Proteas ‘to stay humble’

2008-12-23 00:00

Melbourne — Staying relaxed and focused will be the key message Mickey Arthur gives the Proteas going into the second Test against Australia at the MCG on Friday.

The Proteas are 1-0 up in the three-match series following their six-wicket win at Perth and the Australians find themselves in a position they haven’t experienced for 20 years — losing the first match of a home series. That happened when Viv Richards was still in charge of the West Indies in 1988.

Australia have only come from behind three times in their entire history in a three-match series.

Arthur spoke at length yesterday about the preparation for the big showdown, saying the match would not be about skills, but about making the right mental shift.

“The mood is excellent,” he said. “The guys are in a very good state right now. The victory was well celebrated but the key for us and the message that Graeme (Smith) and I are giving everybody is to stay humble. We came into this Test series very relaxed, very focused. We have to maintain that.

“One victory does not make a summer. There is still a huge amount of cricket left for us to play. So the message is enjoy the moment, but it is back to hard work tomorrow.”

Arthur was also able to present a positive report on the injury front, particularly on the way forward for captain Graeme Smith.

“Ashwell (Prince) was re-X-rayed yesterday and he is making very good progress. I guess the test will come tomorrow when he gets into the nets and then we will know where we are.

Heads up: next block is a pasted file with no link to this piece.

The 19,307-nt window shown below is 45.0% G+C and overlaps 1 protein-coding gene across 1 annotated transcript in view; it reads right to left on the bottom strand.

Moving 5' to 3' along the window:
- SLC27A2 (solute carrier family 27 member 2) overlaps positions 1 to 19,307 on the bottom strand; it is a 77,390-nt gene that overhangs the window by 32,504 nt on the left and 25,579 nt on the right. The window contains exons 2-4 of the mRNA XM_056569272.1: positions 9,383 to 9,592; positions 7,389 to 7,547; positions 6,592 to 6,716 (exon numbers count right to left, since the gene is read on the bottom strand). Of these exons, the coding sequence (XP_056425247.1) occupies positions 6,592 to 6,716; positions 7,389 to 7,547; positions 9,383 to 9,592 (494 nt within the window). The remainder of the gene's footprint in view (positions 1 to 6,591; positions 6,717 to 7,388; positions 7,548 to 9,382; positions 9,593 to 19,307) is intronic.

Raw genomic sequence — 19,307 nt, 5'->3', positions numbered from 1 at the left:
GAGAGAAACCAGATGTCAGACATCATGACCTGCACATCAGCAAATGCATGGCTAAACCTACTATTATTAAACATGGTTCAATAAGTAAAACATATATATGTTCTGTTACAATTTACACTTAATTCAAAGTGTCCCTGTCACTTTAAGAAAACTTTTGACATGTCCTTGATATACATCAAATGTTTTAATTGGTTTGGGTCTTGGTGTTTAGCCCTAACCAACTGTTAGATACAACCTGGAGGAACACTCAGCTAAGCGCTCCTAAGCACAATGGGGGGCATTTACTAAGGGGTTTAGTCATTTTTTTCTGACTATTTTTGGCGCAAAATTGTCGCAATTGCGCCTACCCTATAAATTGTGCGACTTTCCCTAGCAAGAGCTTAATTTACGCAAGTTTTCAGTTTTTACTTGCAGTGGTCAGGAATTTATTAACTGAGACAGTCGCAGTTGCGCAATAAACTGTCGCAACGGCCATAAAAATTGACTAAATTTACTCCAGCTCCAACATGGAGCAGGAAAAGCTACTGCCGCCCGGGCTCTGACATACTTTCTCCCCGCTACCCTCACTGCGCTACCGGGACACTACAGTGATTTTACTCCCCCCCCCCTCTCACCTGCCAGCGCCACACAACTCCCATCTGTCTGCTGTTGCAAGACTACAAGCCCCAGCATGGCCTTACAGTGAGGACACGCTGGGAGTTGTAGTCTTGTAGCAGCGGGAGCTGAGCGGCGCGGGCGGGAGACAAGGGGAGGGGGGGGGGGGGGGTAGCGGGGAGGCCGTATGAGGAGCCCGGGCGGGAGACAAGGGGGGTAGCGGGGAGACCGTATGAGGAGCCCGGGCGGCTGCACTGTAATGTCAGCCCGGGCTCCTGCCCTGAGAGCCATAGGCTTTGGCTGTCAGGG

“Graeme had a jab this morning. It is fine. At some point we are going to have to sit down and discuss the plan going forward as to exactly what we do with it, but it is not going to keep him out of this Test or the next one.

“But there is going to be a breaking point, otherwise it is going to be more of the same (injury) and we can’t afford that.”

Arthur neatly sidestepped the debate going in the Australian media at the moment about the form and prospects of several senior players.

“It has been a bit surprising,” he commented, “but at the end of the day we have been on that side of the scale before. When you lose, there is often a bit of panic generated by the media, generated by the public.

“What we have seen since Shane Warne and Glenn McGrath have gone is that Brett Lee has done a huge amount of bowling. (Stuart) Clark has obviously been a huge foil for him and, without anybody doing the holding job for him, perhaps his role has sometimes been a bit confused.

“Brett has always been the go-to man. He is bowling a lot more now and we noticed that from the West Indies (tour) because you want to get a result. The effectiveness of a unit revolves around a couple of guys and maybe it was the lack of a holding bowler that was missing at Perth.”

The lack of success of Lee at Perth inevitably turned the discussion to Mitchell Johnson, the man who claimed 11 of the 14 Proteas’ wickets to fall in the first Test and what was going to be done to contain him.

“All our guys who throw left-handed are going to be doing a lot of work over the next few days,” said Arthur.

“He has the ability to make us defend to cover instead of defending to mid-off which brings your slips and gully into play. We will be doing a bit of work on that ….”

Arthur also spoke about the work he and Smith had put in with man-of-the-match AB de Villiers over the last few months and how he had matured into a world-class batsman.

“AB’s breakthrough moment for me was at Headingley. It was quite a tough situation. He got out at Lord’s running down the wicket to Panesar … just when we were getting in a position to dominate.

“Graeme and I were quite hard on him. We felt the time had come for him to start making big contributions and not pretty 40s. The next innings at Headingley was one of his best. He and Ashwell batted us into a winning position and he went on to get 175 and he played unbelievably well.

“That for me was the watershed. He didn’t like what we said to him but he clearly took it on board and he wanted to prove us wrong at Headingley and he did it. Since then, he has come of age unbelievably well.”

The Proteas had the day off yesterday and will get back into high intensity mode today.

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